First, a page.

As a sociologist, I believe the woman may have acted out of instinct when he pushed him. She may have equally acted in self-defence.

The woman out of fear may have gone hysterical and would not have been in her senses when she pushed him down. The woman is justified by her action. The expatriates should be allowed to enjoy their freedom to privacy because their privacy had been invaded by Turbo. For his medical bills, he should cater for it and after which he should be made to face the law.

DR. SAMUEL JAMES, Medical doctor
Well, people no longer want to struggle through genuine means to acquire wealth and the society has welcome money no matter the source. That is why people will be bold to enter people's home uninvited. But be that as it may, the expatriates had no right whatsoever to push him down after he had surrendered to them.

The victims should have honourably handed him over to the police for prosecution. By carrying out jungle justice on him was uncalled for since the suspect had been intimidated by pleading for mercy.

The woman who allegedly pushed him down has no moral justification doing that. She had already passed a death sentence on him, hence, she pushed him down. Her intention was to kill him. You see, the action of the woman was not instinctively done. It was a well orchestrated plan by the woman to deal with a Nigerian, otherwise, as a woman, she should have been scared.

What the woman has done so far is tantamount to killing the suspect. He is now a vegetable and still in detention under the mercy of the police, who may not have given him access to good medical treatment. My experience with spinal cord injury showed that you don't handle the patient like a normal person. There are specific and special ways to handle such patient. I feel for him as he may not be lucky because, he needs a lot of money and special attention. He may need to be flown abroad,

My opinion, I think since he has not been proven guilty, the police should allow him access to serious medical attention by professionals.

A.G JANE, Journalist
It was in self-defence that he was pushed off the window. What happened to him happened because his cup was full to the brim and overflowing. He should know that gone are the days when a thief strolled his way into God's kingdom. Therefore, in terms of compensation, he should not dream his life away. He who has ears should hear.

The suspect is funny or should I say that the police need to examine his head. He may have gone paranoid. How on earth could a robber be demanding for justice. He should be thanking God that he was not beaten to death.

I think, it is better for him to keep his mouth shut than for him to be exposing himself and family. Where I came from, a thief is not supposed to live. He is talking rubbish. A thief is a disgrace. The government and the police should deal square with him to serve as deterrent to others. My appeal is that he should be allowed access to medical doctor, if he survives, he should face the law.

Meanwhile, Turbo's friend, who spoke on the condition of anonymity, expressed fears that he may die for lack of medical care. He claimed that the last time he went to see him in the cell, the suspect was groaning in excruciating pains. 'It is dangerous for him to have stayed over two months in the cell with spinal cord injury without a medical doctor attending to him. I saw a female nurse administering drugs on him.'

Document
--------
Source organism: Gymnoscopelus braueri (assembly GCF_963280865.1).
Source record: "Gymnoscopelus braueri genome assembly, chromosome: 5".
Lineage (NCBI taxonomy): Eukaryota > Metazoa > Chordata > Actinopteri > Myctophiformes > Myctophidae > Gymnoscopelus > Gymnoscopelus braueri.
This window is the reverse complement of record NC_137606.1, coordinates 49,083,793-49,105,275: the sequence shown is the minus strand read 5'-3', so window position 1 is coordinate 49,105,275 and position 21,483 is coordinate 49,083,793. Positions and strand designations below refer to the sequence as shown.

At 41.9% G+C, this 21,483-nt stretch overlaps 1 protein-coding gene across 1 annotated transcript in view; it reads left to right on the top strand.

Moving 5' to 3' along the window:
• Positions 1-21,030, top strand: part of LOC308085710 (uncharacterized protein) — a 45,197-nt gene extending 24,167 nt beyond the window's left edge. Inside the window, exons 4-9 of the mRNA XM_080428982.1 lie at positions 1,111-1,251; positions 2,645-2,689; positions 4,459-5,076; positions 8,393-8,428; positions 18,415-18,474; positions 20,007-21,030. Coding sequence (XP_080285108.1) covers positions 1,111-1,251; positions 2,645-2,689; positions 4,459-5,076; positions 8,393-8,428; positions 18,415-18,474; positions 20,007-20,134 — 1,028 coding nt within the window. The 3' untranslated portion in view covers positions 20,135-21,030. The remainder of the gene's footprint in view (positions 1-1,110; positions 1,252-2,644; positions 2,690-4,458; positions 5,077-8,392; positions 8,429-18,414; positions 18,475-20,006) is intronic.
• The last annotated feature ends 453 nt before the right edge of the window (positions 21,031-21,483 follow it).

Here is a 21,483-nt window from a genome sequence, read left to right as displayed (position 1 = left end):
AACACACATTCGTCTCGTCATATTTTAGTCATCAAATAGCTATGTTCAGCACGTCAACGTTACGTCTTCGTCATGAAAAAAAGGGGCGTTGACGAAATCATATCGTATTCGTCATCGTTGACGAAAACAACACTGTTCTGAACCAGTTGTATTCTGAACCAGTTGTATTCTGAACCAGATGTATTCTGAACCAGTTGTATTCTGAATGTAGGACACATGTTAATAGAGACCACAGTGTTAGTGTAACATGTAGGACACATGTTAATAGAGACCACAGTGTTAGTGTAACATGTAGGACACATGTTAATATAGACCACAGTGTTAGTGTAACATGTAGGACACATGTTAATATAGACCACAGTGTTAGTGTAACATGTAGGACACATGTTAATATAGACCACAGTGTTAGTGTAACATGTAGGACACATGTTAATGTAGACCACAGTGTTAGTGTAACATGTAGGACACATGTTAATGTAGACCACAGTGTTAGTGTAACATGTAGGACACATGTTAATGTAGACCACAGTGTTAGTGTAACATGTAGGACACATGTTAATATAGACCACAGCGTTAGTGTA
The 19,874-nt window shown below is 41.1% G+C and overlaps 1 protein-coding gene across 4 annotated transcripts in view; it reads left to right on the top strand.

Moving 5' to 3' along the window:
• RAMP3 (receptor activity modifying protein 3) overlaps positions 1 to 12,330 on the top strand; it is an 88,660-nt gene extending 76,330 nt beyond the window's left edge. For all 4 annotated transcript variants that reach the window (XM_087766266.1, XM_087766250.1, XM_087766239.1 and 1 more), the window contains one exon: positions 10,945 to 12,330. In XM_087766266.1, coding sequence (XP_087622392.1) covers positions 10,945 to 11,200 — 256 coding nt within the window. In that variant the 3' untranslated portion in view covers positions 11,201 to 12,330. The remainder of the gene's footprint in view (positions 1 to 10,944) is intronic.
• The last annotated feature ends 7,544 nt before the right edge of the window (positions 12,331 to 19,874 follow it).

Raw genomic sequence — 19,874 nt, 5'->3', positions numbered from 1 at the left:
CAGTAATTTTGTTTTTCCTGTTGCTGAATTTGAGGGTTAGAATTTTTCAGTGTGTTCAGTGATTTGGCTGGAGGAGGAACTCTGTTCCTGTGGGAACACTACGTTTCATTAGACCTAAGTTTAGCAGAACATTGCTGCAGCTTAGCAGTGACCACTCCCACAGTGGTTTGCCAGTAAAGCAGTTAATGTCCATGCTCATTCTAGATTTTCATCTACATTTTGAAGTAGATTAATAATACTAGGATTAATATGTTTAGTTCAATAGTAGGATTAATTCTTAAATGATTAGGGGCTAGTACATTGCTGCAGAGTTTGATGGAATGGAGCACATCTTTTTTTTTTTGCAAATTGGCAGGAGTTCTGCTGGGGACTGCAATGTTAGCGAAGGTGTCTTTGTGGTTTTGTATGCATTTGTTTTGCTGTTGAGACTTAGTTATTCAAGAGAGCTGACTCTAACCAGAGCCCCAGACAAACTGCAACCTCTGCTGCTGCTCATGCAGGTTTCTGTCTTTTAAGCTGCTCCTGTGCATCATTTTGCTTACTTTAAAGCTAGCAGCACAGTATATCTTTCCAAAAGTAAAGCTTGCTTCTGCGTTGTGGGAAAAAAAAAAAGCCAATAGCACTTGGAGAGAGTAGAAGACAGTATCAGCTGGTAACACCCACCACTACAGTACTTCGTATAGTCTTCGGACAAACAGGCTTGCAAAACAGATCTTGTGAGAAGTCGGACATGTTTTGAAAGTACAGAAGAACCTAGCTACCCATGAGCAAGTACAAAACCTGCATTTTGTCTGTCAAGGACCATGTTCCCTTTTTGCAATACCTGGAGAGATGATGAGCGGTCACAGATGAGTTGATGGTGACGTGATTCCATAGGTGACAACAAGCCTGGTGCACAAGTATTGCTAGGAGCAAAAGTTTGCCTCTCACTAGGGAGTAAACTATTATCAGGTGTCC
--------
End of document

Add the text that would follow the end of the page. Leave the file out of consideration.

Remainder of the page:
He wants the state Commissioner of Police, Mr. Yakubu Alkali, to allow Turbo be treated in a government hospital after which he may be tried in the law court. A human right activist and a university lecturer, Dr Tony Nwaezeigwe condemned the attitude of the expatriates. He said that since the suspect has surrendered to the couple who had already demystified him psychologically, they should have handed him over to the police rather than taking laws into their hands.

Nwaezeigwe wants human rights lawyers to take over the case of Turbo, who he said has right to live. 'He should also be treated and protected by the government until he is proven guilty by a competent court.'

Foremost lawyer and former president of West African Bar Association (WABA), Femi Falana, has promised he may take over the matter, saying that he would sue the expatriates for damages.

Falana said no one should be treated like a criminal until he is proven so by the court. He said the expatriates should have handed the suspect over to the police rather than meting out jungle justice on him.

He said he may take over the legal battle, declaring that he may incur compensation for the suspect.

Crimewatch investigation revealed that the suspect had been lying critically ill in the cell of the State Anti-Robbery Squad (SARS), Ikeja, Lagos.

The police source said: 'He is now a suspect facing another robbery charge outside from the one he committed on the expatriates home.' The source said the suspect was pushed down by the expatriate while he was attacking them. 'The male expatriate is presently receiving treatment from the knife cut he received from the suspect. He was stabbed on his eyes, he is now partially blind.'

The source further stated that the force would have no alternative than to prosecute him for armed robbery.

Police spokesman, Jinadu confirmed that the suspect is still in the cell. He said: 'Yes, he broke his spinal cord but we are giving him treatment. We did not leave him to die we are making sure he survives before prosecuting him.'

He debunked the claim by the suspect that he was callously pushed down by the expatriate. 'The suspect was struggling with the expatriate and he even stabbed the man on his eyes before he fell down in the process of struggling to escape.'